Ringing in the New Year with a resolution to learn more vocabulary!

Header image credit: Pixabay.com

It’s the final vocabulary Monday post of the year. That means it’s a great opportunity to present some New Year related vocabulary.

Today’s post focuses on three nouns and two expressions. However there’s some more bonus language at the end of the post too.

New Years Eve – noun

This is the last day of the year. It often also focuses on the evening time and the final hours of the year.

‘What are your plans for New Year’s Eve? We’re meeting in the bar at 10′

We watched the New Year’s Eve celebrations on TV.
How is New Year’s Eve celebrated in your country?

Further Examples from the online Cambridge English Dictionary: https://dictionary.cambridge.org/dictionary/english/new-year-s-eve?q=New+Year%27s+Eve

New Year’s Day

This is the first day of the year. Do you have any traditions, customs or routines for the 1st of January?

‘It’s traditional here to climb a local mountain during the morning on New Year’s Day

To ring in the New Year

To celebrate the beginning of the New Year

‘we’re planning a huge party to ring in the New Year

This expression originates from the tradition of ringing church bells at midnight. First the bells would ring slowly, in the same way they did to announce that someone had died. This would ‘ring out’ the end of the year- and send away evil spirits from the past year. Then, at midnight a more ‘cheerful’ tolling/ringing would begin, this was a celebration to ‘ring in‘ the arrival of the new year.


The phrase finder https://www.phrases.org.uk/bulletin_board/45/messages/116.html

Ringing in vs. Bring in the New Year: what’s the difference. Mic.com

New Year’s resolutions

A promise or decision that you make at the beginning of the year to change a habit or routine for the better; Stop doing something; or start doing something new.

Common collocations with Resolutions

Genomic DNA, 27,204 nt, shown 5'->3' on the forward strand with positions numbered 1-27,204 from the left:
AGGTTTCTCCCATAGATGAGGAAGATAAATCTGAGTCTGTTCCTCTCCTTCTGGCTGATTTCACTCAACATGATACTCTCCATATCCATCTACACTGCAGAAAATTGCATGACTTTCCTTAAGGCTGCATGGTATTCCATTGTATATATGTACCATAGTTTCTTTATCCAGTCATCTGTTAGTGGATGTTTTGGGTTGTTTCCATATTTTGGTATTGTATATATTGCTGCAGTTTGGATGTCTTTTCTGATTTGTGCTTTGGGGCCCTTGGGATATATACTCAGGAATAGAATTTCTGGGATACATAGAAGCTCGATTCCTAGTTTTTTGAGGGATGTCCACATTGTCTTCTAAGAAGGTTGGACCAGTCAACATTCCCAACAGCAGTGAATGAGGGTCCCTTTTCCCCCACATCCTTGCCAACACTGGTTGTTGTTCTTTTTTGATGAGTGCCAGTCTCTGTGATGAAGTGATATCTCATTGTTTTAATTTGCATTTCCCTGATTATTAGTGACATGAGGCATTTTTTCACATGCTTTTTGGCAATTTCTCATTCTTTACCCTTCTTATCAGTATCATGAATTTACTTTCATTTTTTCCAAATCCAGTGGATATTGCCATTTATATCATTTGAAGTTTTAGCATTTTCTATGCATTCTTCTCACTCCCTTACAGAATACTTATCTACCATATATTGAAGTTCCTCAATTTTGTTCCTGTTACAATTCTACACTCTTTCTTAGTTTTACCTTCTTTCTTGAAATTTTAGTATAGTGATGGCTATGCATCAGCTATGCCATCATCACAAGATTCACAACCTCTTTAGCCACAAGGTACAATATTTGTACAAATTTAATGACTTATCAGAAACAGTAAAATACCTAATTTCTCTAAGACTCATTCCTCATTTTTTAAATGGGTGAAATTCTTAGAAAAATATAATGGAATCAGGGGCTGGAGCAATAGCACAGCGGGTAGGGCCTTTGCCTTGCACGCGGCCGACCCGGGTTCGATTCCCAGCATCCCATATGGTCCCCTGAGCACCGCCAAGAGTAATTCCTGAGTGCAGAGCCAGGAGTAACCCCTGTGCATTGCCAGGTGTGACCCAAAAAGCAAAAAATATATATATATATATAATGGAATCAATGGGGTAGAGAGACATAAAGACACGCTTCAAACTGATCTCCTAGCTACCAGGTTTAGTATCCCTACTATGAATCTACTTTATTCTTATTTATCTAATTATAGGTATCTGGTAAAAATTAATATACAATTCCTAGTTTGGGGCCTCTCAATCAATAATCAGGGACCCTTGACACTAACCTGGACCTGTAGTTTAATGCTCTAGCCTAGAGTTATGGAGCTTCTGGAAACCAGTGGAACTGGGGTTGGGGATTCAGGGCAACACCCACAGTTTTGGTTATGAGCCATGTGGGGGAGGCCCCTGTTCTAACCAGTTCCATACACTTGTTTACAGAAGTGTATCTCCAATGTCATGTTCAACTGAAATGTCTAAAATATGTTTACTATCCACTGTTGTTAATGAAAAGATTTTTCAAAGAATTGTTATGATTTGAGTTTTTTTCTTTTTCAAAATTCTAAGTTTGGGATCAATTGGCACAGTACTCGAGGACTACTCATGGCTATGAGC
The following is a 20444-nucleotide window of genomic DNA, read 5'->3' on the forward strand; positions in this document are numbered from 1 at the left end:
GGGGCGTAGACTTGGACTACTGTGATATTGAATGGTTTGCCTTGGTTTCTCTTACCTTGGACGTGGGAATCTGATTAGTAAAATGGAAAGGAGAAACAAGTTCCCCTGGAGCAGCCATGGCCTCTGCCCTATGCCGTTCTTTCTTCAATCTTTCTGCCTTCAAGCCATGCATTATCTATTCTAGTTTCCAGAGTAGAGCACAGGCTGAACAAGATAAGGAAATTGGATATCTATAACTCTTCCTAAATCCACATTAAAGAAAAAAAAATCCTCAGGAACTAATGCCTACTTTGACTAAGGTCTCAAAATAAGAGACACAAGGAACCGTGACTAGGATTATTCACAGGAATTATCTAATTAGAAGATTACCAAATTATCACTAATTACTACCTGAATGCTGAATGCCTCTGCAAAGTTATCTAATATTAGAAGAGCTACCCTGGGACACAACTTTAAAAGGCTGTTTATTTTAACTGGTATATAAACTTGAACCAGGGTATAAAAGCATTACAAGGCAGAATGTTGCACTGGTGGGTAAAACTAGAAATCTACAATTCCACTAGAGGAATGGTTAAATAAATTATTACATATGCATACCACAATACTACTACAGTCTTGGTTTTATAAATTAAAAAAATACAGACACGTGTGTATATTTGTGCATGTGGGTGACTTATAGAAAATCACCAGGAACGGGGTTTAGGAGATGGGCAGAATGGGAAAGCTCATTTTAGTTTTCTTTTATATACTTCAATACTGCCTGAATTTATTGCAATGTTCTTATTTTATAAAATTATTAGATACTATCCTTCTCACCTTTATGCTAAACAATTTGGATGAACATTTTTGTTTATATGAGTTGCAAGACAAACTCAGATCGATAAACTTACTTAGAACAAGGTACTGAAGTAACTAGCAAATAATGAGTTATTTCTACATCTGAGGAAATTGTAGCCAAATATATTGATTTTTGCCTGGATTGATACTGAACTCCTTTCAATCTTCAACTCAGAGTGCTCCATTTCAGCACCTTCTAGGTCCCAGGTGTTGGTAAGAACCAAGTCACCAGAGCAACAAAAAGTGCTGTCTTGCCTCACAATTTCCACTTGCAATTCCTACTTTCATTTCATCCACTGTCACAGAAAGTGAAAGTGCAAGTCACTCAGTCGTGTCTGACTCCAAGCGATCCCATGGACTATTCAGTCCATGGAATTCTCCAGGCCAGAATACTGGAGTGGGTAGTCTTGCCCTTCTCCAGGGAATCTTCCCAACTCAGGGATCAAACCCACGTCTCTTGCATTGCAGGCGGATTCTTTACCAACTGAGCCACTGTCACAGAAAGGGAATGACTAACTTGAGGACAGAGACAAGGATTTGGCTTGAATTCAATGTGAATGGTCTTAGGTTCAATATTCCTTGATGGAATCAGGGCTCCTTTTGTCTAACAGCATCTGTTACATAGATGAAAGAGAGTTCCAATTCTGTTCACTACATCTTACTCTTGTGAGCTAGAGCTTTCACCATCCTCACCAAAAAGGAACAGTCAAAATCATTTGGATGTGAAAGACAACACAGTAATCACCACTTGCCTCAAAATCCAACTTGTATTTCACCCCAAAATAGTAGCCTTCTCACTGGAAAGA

make a resolution = create or set a new goal

keep a resolution = continue practising or maintaining your commitment

break a resolution = to end, finish or stop

According to Wikipedia, the practice of making commitments at the beginning of the new year dates back to Roman times and even before.

The Romans began each year by making promises to the god Janus, for whom the month of January is named.


To turn over a new leaf

To change the way you live your life or behave for the better. It can also mean to restart something in a new way.

‘This year I’m going to turn over a new leaf. I’m going to go to the gym every day and eat more fruit. And I’ll start… …tomorrow, or maybe next week.’

A page, or piece of paper, in a book was traditionally called a leaf. By ‘turning over a new leaf‘ you are saying that you are progressing to a new page in the book.





Extra language for the new year…

Happy New Year!

This is what you say to people just before and during the new year period

At christmas we say ‘Merry Christmas!’ and for the New Year ‘happy New Year!’

Pour someone/yourself a drink

To move liquids from one container to another is ‘to pour’. For example, pour some wine from the bottle into a glass.

We can offer to ‘pour someone a drink’, or request someone to ‘pour you another glass please’.

Get a round in

To ‘get a round in’ is to order, and pay for, drinks for your group of friends in a bar. This is a very informal British expression.

‘I’m going to arrive late. Don’t wait for me, get a round in and I’ll be there as soon as I can’

An example of a possible message or phone conversation

Paint the town red

To go out and party in a big way

See the year out/in in style – or – see the year out/in in a big way

To party/celebrate

Have a quiet night in

To stay at home and relax

So, Happy new year to you all!

How are you planning to ring in 2019? will you paint the town red or have a quiet night at home? Either way, pour a drink and enjoy yourself.

If your New Year’s Resolutions include developing your English Skills, then remember to visit our newly updated website and find out about our Online English Classes – http://www.glynsenglish.online

Image Credits: Pixabay.com


MacMillan Online Dictionary: https://www.macmillandictionary.com

Merriam Webster online dictionary: https://www.merriam-webster.com




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